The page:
With one day until the U.S. national team’s World Cup qualifier against Costa Rica, Juergen Klinsmann addressed the media this afternoon at the historic Paramount Theatre (top-notch entertainment in town!) in downtown Denver. A few excerpts:

Judging by his comments, Jozy Altidore and Clint Dempsey will probably start in forward positions; DaMarcus Beasley is an option at injury-depleted left back; Jermaine Jones and Michael Bradley will partner in central midfield; and Brek Shea (foot ailment) probably isn’t ready to play. (“He is trying really hard to get into a rhythm.”)

Responding for the first time to The Sporting News story in which players anonymously criticized his style and methods…..

“It’s just part of our environment. Journalists and people can say whatever they feel, whatever they believe, which is important. It’s a great sign. All the debates are going on in this country. It shows that people care. It shows that people really question things, that people maybe get worried about we lost one game in Honduras, one out of 10. You take that as a positive sign.

“I have always said we are a team in transition. I have always said between two [World Cup] cycles, there is a lot of work for the coaches and for the team. That being said, it is normal that we have had to move players out of comfort zones, we have to introduce them to different methods because we want to make them better. If we do things exactly the same way before, we are not improving. It’s our job to get these guys to another level, and so it’s done by using different methods.

“Obviously, I prefer if people have any problems, come to me and talk to me about it. The so-called anonymous quotes, there is no way who said it: Is it a player, is it an agent, whoever? [But] It doesn’t distract us at all.”

On personal pressure, expectations, criticism…..

“The opportunity is there now to correct the result in Honduras, get ourselves on the right track and hopefully make everyone happy. On the other side, I am not here to make everybody happy. Then I actually have the wrong job. I am here to challenge people, I am here to to improve people. By doing that, I might [take] some people out of their comfort zones. That’s what I keep doing because I want to make it better.”

On Bruce Arena’s criticism that the U.S. roster includes too many foreign-born players…..

“That’s just his opinion. It’s totally cool. The world has changed. It’s a global game. I believe Americans are Americans, no matter if they grow up in Japan, South Africa or Buenos Aires. Our job is to identify the best talents with an American passport to see if they are good enough to come into that elite group. … It’s different times now. We have a lot of kids breaking through in different countries. We want to evaluate them and connect them. America is a melting pot, not only here, but it’s a global melting pot. … It’s our responsibility to make sure we don’t lose the next Giuseppe Rossi,” who is from New Jersey but chose to represent Italy.

[It should be noted that, when coaching the U.S. team, Arena utilized players born outside the country.]

On choosing Dempsey as the captain for the next two matches…..

“It gives him a sense of becoming closer connected to the head coach, discussing things, talking about certain strategies.”

*Switching gears, I asked USSF communications director Neil Buethe about other national team matters…..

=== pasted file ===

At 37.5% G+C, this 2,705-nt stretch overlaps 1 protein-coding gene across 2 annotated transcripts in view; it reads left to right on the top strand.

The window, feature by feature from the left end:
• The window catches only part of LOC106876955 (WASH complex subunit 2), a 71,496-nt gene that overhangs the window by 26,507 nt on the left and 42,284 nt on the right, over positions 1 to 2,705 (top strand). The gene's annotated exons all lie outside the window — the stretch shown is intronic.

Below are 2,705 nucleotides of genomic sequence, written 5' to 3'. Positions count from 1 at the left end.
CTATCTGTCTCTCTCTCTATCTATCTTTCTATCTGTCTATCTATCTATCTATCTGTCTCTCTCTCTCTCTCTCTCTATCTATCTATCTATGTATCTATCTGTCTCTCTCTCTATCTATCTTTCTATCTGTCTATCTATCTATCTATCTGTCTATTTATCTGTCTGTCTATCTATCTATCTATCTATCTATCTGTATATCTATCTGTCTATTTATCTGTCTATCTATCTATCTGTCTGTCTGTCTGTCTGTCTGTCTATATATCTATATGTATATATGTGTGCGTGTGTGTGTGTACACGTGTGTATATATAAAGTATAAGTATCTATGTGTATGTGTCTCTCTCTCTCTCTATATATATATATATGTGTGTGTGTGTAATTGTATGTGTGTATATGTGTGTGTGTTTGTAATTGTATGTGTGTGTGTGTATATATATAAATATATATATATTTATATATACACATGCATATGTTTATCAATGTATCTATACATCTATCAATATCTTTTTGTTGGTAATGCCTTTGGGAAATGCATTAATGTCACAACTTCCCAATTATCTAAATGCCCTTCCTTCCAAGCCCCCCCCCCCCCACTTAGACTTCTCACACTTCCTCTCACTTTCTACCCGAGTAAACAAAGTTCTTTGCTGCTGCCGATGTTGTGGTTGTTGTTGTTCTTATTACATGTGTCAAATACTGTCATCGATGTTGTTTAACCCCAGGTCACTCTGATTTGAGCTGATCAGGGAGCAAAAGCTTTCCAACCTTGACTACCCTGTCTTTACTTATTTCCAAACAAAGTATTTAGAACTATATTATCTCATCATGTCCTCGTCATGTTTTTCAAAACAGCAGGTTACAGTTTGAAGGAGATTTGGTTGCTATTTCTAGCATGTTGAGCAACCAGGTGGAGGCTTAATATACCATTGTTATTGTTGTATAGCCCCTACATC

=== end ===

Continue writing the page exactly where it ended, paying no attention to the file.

Following the announcement of a U.S.-Germany men’s friendly June 2 at RFK Stadium as part of the federation’s 100th anniversary celebrations, was a similar event proposed for the women’s team?

“We considered a lot of different options. One of them was possibly having a women’s game at home on June 2. Another was having a women’s game on April 5, which is our exact 100th anniversary. We are playing away at Germany on April 5, but we did have conversations [with the DFB] about playing it in the United States and playing in Germany at a later date. It was positive conversations, but we had set up playing away a long time ago, so it was difficult to change for both parties.”

The women are scheduled to play on June 2, but in Toronto against Canada. Why not play that game in the States?

“A lot of different factors were considered. Things just worked out that playing in Canada made more sense for everyone. We have both games on TV back-to-back [men on ESPN2 at 2:30 p.m., women on ESPNews at 4:30]. We will promote that and celebrate our anniversary in that way.”

Was there consideration for a stand-alone women’s game later in the year as part of the centennial events?

“We considered a lot of different options. If they hadn’t played on June 2, we thought of having them as part of the festivities in D.C. in a different way [instead of playing]. But we felt that having them play on the same day was an interesting concept and would promote the centennial in a unique way.”

You couldn’t have two matches at RFK?

“Again, it was something to be considered, but in the end, we felt for multiple reasons, going in this direction made more sense.”

Why has the USSF decided to install natural grass over the artificial turf for the men’s World Cup qualifier in Seattle in June? Turf is FIFA legal, and, as we’ve seen elsewhere for U.S. matches, the grass-over-turf experiment is flawed…..

“In general, we have a preference to play on grass. That starts with the coaching staff and goes to the players. Not that we would never consider playing on turf, but our definite preference is grass, so we are happy to work that out with Seattle.”

*Updated game-time weather forecast in Denver: 36 degrees, 40 percent chance of a snow shower. Cold rain could begin as early as 5 p.m.